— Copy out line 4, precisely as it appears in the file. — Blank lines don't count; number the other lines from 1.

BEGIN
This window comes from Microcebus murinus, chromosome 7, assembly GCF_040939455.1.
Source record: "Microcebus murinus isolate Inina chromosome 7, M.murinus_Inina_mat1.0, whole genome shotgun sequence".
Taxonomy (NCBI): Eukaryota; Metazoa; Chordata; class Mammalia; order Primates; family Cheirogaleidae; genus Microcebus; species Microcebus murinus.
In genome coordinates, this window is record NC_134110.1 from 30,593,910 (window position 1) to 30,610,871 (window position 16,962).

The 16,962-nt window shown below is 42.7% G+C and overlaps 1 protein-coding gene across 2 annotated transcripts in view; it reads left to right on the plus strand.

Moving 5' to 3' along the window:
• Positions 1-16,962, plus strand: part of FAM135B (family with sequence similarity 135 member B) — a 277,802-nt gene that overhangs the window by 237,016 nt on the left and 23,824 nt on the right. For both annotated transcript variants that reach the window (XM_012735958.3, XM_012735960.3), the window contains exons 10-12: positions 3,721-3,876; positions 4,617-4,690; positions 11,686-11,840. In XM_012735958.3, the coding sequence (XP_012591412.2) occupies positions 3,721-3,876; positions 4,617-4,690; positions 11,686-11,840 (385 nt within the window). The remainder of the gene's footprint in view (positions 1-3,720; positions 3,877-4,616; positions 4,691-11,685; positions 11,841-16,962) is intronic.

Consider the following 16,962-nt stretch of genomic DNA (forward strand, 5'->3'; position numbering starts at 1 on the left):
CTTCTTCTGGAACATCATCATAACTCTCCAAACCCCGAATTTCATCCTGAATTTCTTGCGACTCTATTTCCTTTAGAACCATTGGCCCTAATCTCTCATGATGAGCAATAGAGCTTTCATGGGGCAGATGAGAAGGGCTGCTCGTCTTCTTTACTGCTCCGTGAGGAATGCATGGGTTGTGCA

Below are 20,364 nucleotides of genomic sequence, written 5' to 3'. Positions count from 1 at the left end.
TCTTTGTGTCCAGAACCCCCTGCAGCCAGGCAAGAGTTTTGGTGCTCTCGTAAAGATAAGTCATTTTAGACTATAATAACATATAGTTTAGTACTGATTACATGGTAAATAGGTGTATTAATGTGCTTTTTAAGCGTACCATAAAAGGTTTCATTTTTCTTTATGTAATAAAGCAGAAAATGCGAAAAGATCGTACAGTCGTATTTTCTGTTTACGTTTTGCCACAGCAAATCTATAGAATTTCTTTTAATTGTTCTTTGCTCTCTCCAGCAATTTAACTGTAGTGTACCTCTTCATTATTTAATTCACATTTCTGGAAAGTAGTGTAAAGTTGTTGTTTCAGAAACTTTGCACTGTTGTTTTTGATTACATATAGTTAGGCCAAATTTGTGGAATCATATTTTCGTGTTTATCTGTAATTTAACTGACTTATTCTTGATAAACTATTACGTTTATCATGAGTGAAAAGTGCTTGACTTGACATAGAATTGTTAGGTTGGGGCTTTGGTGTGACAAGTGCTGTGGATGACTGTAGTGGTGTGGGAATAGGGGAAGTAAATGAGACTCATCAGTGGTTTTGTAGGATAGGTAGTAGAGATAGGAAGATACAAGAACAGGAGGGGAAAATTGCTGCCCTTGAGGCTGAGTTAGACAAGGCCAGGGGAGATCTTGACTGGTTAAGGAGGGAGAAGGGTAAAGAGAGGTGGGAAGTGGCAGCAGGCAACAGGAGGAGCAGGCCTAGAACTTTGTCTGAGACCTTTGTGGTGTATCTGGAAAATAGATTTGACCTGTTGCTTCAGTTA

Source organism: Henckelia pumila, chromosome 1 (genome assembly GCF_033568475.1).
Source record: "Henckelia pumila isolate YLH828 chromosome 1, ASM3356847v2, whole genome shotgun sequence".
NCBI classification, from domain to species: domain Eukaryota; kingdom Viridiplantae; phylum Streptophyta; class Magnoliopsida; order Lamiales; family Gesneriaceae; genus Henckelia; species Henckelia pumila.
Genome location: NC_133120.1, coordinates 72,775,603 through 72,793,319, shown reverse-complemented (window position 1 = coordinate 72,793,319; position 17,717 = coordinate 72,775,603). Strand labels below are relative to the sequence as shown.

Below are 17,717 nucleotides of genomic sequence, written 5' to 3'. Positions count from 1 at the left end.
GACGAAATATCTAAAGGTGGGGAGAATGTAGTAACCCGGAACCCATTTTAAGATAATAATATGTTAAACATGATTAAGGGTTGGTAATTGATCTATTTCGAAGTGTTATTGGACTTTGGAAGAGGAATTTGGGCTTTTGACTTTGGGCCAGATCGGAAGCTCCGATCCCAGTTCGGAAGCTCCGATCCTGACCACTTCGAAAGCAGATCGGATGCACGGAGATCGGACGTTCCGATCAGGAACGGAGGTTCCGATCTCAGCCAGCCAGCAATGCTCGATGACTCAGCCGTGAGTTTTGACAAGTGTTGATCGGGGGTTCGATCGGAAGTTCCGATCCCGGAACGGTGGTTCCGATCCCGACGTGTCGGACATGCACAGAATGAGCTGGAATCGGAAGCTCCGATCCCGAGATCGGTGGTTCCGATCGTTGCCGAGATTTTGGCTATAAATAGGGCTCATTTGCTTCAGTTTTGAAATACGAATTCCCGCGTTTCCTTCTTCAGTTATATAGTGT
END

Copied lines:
In genome coordinates, this window is record NC_134110.1 from 30,593,910 (window position 1) to 30,610,871 (window position 16,962).